David Catling is a Professor in Earth and Space Sciences at the University of Washington. He is a planetary scientist and astrobiologist whose research focuses on understanding the differences between the evolution of planets, their atmospheres, and their potential for life. He has participated in NASA’s Mars exploration program and contributed research to help find life elsewhere in the solar system and on planets orbiting other stars. He is also known for his work on the evolution of Earth’s atmosphere and biosphere, particularly how Earth’s atmosphere became rich in oxygen and allowed complex life to evolve.
David Catling completed a D.Phil. in the Department of Atmospheric, Oceanic and Planetary Physics at the University of Oxford in 1994. After working as a postdoctoral scholar and then research scientist at NASA’s Ames Research Center from 1995-2001, he became a professor at the University of Washington in 2001. Since 2012, he has been a full professor at the University of Washington.
In the area of the evolution of the Earth’s atmosphere, Catling is known for a theory explaining how the Earth’s crust accumulated large quantities of oxidized minerals and how the atmosphere became rich in oxygen. Geological records show that oxygen flooded the atmosphere in a Great Oxidation Event (GOE) about 2.4 billion years ago, even though bacteria that produced oxygen likely evolved hundreds of millions of years earlier. Catling’s theory proposes that biological oxygen was initially used by reactions with chemicals in the environment; gradually, however, Earth’s environment shifted to a tipping point where oxygen flooded the air. Atmospheric methane is the key part of this theory. Before oxygen was abundant, methane gas could reach concentrations hundreds of times greater than today’s 1.8 parts per million. Ultraviolet light decomposes methane molecules in the upper atmosphere, causing hydrogen gas to escape into space. Over time, the irreversible atmospheric escape of hydrogen– a powerful reducing agent -caused Earth to oxidize and reach the GOE tipping point.
Other studies about Earth’s atmospheric oxygen have considered its second increase around 600 million years ago that acted as a precursor to the rise of animal life. Catling proposed looking at oxygen-sensitive variations in stable isotopes of selenium to trace atmospheric and seawater oxygen, and the results of such a study showed that Earth's second increase in oxygen occurred in fits and starts spread over about 100 million years.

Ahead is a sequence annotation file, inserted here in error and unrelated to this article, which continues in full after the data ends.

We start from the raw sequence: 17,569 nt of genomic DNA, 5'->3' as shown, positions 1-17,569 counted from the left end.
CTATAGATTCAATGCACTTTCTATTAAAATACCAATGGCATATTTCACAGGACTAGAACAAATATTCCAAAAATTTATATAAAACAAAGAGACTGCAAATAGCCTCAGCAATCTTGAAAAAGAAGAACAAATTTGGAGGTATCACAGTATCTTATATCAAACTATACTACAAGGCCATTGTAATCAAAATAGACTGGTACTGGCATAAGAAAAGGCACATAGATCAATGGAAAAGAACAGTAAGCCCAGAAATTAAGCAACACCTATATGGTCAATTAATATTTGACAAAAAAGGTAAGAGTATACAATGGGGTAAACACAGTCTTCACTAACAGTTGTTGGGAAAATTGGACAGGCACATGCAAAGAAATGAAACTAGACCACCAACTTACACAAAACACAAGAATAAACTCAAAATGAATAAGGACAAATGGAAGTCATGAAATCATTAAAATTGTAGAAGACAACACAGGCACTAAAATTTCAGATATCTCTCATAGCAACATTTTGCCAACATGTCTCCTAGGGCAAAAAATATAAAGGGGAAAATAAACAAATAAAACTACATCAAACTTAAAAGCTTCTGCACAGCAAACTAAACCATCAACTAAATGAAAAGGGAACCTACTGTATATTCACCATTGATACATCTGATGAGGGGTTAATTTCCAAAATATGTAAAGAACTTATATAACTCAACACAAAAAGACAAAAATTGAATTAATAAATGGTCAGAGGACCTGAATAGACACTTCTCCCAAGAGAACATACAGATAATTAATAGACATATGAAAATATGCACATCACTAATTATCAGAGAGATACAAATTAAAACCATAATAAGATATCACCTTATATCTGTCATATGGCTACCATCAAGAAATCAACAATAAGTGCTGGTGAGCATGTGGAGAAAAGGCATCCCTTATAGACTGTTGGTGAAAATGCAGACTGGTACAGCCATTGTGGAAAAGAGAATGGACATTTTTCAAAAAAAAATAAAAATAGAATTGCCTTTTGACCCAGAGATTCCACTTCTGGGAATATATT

Catling also contributed to the first measurements of Earth’s atmospheric thickness billions of years ago. He helped pioneer two techniques: using fossil raindrop imprints to set an upper limit on air density, which was applied to fossil imprints from 2.7 billion years ago, and using fossil bubbles in ancient lava flows, which suggests that air pressure 2.7 billion years ago was less than half that of the modern atmosphere.
Catling has also researched the evolution of the atmosphere and surface of Mars. In the 1990s, he pioneered research on how the types of salts from dried-up lakes or seas on Mars could indicate the past environment and whether Mars was habitable. Since then, the discovery of salts and clays from former lakebeds has been a key success of missions to Mars by NASA and ESA. Catling was on the Science Team for NASA’s Phoenix Lander mission, which in 2008 was the first spacecraft to land in the ice-rich high latitudes of Mars. Catling contributed to research that included the first scoops by a lander of water ice from below the surface of Mars and the first measurement of soluble salts in martian soil, including the soil pH. In experimental work with Jonathan Toner to examine low temperature solutions of perchlorate salts, as found on Mars, Toner and Catling discovered that such solutions supercool and never crystallize. The perchlorates form glasses (amorphous solids) around -120 °C. Glasses are known to be far better for preserving microbes and biological molecules than crystalline salts, which could be relevant to the search for life on Mars, Jupiter’s moon Europa, and Saturn’s moon Enceladus.
In the field of planetary atmospheres, David Catling and Tyler Robinson have proposed a general explanation for a curious observation: the minimum air temperature between the troposphere (the lowest atmospheric layer where temperature declines with altitude) and stratosphere (where temperature increases with altitude in an 'inversion') occurs a pressure of about 0.1 bar on Earth, Titan, Jupiter, Saturn, Uranus and Neptune. This level is the tropopause. Robinson and Catling used the physics of radiation to explain why the tropopause temperature minimum in these extremely different atmospheres occurs at a common pressure. They propose that a pressure around 0.1 bar could be a fairly general rule for planets with stratospheric temperature inversions. This rule could constrain the atmospheric structure on exoplanets and hence their surface temperature and habitability.
Work by Catling and his students is also the first to accurately quantity the thermodynamic disequilibrium in planetary atmospheres of the Solar System, which has been proposed a means to look for life remotely.
David Catling has authored over 100 scientific articles or book chapters. He is the author of the following books:Catling, David C. Astrobiology: A Very Short Introduction, Oxford University Press, Oxford, 2013, ISBN 0-19-958645-4.
Catling, David C.; Kasting, James F. Atmospheric Evolution on Inhabited and Lifeless Worlds. Cambridge University Press. Cambridge, 2017. ISBN 978-0521844123.